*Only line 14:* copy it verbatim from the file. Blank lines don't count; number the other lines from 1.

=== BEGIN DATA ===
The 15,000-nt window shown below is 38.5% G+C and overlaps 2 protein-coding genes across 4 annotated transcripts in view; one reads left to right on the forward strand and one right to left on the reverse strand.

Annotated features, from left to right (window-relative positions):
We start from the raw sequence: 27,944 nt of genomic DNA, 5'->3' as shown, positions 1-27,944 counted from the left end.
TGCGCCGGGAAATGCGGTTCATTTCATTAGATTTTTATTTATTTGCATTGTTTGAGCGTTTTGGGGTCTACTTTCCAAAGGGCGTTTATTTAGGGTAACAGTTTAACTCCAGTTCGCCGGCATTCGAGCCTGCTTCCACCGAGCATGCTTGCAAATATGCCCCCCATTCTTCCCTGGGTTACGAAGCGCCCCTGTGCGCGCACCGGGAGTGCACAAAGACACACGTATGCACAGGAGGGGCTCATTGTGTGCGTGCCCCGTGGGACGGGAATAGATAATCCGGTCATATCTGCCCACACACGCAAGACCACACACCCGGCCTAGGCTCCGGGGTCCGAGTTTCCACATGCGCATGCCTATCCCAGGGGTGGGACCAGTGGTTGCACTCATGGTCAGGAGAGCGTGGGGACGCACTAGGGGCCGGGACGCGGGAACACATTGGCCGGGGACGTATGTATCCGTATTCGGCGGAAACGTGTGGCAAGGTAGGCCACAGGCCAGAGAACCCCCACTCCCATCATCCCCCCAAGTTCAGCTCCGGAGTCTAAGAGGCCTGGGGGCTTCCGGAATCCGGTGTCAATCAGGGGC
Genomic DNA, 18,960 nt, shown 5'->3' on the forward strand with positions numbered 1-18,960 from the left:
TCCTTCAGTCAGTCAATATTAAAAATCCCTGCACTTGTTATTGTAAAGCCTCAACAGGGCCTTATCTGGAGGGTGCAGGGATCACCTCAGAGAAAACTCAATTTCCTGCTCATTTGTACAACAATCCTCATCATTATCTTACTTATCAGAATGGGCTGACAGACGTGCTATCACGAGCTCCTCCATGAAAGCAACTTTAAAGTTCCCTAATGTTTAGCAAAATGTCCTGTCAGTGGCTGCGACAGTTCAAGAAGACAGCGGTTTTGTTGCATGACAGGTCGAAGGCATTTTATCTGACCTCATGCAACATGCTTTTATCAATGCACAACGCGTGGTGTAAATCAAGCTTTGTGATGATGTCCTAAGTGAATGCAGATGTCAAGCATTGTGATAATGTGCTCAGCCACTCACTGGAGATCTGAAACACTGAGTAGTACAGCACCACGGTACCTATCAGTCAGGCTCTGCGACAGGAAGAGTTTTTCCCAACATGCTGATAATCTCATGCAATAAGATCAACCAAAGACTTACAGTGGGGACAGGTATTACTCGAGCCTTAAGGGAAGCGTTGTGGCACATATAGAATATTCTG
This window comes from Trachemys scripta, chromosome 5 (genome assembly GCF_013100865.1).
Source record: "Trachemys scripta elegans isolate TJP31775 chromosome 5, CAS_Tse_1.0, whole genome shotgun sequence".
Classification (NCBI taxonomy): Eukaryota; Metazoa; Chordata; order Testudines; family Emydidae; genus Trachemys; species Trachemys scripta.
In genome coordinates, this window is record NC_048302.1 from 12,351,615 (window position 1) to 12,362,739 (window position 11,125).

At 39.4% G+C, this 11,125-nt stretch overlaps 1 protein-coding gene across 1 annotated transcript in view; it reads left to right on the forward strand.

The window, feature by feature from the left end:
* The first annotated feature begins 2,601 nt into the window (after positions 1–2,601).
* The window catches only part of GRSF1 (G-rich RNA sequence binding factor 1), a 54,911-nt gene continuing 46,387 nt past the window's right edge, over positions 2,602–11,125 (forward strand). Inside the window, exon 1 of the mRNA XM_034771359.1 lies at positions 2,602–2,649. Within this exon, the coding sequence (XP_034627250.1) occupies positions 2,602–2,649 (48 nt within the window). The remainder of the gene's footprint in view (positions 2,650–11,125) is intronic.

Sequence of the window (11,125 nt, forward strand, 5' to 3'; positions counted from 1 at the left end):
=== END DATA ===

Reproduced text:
* The window catches only part of GRSF1 (G-rich RNA sequence binding factor 1), a 54,911-nt gene continuing 46,387 nt past the window's right edge, over positions 2,602–11,125 (forward strand). Inside the window, exon 1 of the mRNA XM_034771359.1 lies at positions 2,602–2,649. Within this exon, the coding sequence (XP_034627250.1) occupies positions 2,602–2,649 (48 nt within the window). The remainder of the gene's footprint in view (positions 2,650–11,125) is intronic.